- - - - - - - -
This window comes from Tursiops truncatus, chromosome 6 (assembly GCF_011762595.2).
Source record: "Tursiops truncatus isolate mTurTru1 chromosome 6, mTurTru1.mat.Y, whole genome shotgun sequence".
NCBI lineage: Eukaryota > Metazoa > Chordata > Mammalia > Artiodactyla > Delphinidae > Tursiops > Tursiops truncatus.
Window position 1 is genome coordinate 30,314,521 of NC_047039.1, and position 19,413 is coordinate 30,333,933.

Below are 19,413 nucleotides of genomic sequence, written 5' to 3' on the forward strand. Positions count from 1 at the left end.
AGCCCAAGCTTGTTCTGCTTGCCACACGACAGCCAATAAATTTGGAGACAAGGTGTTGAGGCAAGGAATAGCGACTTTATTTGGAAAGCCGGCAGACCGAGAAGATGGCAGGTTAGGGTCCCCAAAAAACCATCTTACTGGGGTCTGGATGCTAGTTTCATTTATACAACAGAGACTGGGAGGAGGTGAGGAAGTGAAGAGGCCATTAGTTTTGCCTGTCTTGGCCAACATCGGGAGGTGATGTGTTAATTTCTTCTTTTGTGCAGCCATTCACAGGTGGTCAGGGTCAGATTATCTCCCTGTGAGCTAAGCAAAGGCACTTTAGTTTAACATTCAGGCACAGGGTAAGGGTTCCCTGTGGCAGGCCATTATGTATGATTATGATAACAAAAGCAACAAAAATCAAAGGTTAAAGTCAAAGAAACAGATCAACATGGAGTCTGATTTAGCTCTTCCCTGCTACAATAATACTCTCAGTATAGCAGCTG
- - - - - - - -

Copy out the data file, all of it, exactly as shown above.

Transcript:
This window comes from Tursiops truncatus, chromosome 6 (assembly GCF_011762595.2).
Source record: "Tursiops truncatus isolate mTurTru1 chromosome 6, mTurTru1.mat.Y, whole genome shotgun sequence".
NCBI lineage: Eukaryota > Metazoa > Chordata > Mammalia > Artiodactyla > Delphinidae > Tursiops > Tursiops truncatus.
Window position 1 is genome coordinate 30,314,521 of NC_047039.1, and position 19,413 is coordinate 30,333,933.

Below are 19,413 nucleotides of genomic sequence, written 5' to 3' on the forward strand. Positions count from 1 at the left end.
AGCCCAAGCTTGTTCTGCTTGCCACACGACAGCCAATAAATTTGGAGACAAGGTGTTGAGGCAAGGAATAGCGACTTTATTTGGAAAGCCGGCAGACCGAGAAGATGGCAGGTTAGGGTCCCCAAAAAACCATCTTACTGGGGTCTGGATGCTAGTTTCATTTATACAACAGAGACTGGGAGGAGGTGAGGAAGTGAAGAGGCCATTAGTTTTGCCTGTCTTGGCCAACATCGGGAGGTGATGTGTTAATTTCTTCTTTTGTGCAGCCATTCACAGGTGGTCAGGGTCAGATTATCTCCCTGTGAGCTAAGCAAAGGCACTTTAGTTTAACATTCAGGCACAGGGTAAGGGTTCCCTGTGGCAGGCCATTATGTATGATTATGATAACAAAAGCAACAAAAATCAAAGGTTAAAGTCAAAGAAACAGATCAACATGGAGTCTGATTTAGCTCTTCCCTGCTACAATAATACTCTCAGTATAGCAGCTG